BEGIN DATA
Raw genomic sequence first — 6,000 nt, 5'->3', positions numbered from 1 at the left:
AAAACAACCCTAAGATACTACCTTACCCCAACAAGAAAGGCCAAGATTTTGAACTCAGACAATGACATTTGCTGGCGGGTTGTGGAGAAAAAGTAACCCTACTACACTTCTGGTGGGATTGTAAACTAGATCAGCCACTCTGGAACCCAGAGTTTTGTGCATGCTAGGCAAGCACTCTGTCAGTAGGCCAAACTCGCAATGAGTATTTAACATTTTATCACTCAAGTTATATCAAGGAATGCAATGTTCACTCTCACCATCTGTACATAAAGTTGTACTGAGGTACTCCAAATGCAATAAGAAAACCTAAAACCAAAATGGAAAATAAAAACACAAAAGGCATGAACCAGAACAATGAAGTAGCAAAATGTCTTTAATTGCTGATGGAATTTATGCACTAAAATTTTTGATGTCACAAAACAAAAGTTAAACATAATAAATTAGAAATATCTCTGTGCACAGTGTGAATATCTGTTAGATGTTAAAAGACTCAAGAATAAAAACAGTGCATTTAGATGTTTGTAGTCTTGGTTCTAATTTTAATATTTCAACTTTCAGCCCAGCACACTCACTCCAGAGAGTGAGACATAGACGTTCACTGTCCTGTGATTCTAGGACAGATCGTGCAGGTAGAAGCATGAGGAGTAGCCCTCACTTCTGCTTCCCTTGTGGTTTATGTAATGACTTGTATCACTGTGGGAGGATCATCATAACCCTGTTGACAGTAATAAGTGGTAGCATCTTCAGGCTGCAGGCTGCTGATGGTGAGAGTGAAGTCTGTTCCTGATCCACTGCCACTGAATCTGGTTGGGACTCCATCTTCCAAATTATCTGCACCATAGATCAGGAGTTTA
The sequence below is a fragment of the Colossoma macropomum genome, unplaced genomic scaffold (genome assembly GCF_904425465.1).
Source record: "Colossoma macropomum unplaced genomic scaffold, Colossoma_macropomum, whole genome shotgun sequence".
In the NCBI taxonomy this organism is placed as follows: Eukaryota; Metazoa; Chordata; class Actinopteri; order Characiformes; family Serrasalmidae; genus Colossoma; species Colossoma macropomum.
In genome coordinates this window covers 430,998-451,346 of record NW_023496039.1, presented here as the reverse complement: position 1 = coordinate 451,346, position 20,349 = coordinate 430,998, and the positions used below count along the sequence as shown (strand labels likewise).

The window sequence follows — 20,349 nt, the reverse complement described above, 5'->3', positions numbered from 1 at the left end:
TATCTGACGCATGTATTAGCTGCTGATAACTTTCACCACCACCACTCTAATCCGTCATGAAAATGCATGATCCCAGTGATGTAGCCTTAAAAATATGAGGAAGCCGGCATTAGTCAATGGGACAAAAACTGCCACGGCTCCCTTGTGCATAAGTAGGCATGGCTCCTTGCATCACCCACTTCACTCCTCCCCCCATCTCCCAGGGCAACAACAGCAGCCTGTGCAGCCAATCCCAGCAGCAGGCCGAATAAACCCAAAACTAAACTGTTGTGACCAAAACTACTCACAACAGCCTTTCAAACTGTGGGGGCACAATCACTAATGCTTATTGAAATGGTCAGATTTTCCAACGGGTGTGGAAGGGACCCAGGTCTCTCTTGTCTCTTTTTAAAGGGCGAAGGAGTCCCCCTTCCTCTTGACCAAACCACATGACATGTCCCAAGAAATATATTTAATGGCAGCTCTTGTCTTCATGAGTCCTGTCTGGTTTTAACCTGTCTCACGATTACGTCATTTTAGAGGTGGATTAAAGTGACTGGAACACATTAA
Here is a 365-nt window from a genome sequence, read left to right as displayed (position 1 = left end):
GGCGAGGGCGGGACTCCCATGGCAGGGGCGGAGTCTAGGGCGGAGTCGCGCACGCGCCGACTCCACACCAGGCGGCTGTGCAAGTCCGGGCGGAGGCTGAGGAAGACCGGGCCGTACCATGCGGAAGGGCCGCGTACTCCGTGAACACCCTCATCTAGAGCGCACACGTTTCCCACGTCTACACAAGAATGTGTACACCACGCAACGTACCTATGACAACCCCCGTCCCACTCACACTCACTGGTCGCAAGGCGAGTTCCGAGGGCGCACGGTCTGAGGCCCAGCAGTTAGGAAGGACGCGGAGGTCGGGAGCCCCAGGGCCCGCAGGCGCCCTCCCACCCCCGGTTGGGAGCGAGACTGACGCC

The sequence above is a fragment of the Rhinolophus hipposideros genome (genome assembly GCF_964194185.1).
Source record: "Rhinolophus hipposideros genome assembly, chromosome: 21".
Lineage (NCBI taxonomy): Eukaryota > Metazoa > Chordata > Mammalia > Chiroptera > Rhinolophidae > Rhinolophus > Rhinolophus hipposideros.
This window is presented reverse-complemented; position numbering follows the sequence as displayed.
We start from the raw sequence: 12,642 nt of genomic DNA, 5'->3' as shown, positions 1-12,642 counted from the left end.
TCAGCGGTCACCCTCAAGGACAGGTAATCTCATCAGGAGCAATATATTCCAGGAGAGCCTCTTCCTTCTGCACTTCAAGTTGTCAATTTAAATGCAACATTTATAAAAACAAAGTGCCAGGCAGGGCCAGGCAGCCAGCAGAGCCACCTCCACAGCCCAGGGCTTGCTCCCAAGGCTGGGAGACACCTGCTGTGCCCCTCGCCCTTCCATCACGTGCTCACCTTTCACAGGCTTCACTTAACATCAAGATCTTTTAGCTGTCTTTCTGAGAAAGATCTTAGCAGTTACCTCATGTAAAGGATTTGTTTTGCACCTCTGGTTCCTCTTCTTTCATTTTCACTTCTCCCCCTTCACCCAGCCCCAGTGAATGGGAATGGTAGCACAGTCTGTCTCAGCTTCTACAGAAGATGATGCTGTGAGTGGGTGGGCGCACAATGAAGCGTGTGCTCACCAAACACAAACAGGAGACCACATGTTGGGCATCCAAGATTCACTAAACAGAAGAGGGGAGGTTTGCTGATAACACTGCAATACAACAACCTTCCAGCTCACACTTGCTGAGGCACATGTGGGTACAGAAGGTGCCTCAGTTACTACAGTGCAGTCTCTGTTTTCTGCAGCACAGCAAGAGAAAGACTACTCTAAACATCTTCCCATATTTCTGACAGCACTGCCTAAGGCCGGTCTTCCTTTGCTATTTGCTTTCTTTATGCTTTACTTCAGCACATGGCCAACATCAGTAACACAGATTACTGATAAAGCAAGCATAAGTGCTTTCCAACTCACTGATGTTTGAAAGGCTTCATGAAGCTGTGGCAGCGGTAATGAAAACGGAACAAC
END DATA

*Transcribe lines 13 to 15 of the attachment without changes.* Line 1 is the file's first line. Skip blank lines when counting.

Lineage (NCBI taxonomy): Eukaryota > Metazoa > Chordata > Mammalia > Chiroptera > Rhinolophidae > Rhinolophus > Rhinolophus hipposideros.
This window is presented reverse-complemented; position numbering follows the sequence as displayed.
We start from the raw sequence: 12,642 nt of genomic DNA, 5'->3' as shown, positions 1-12,642 counted from the left end.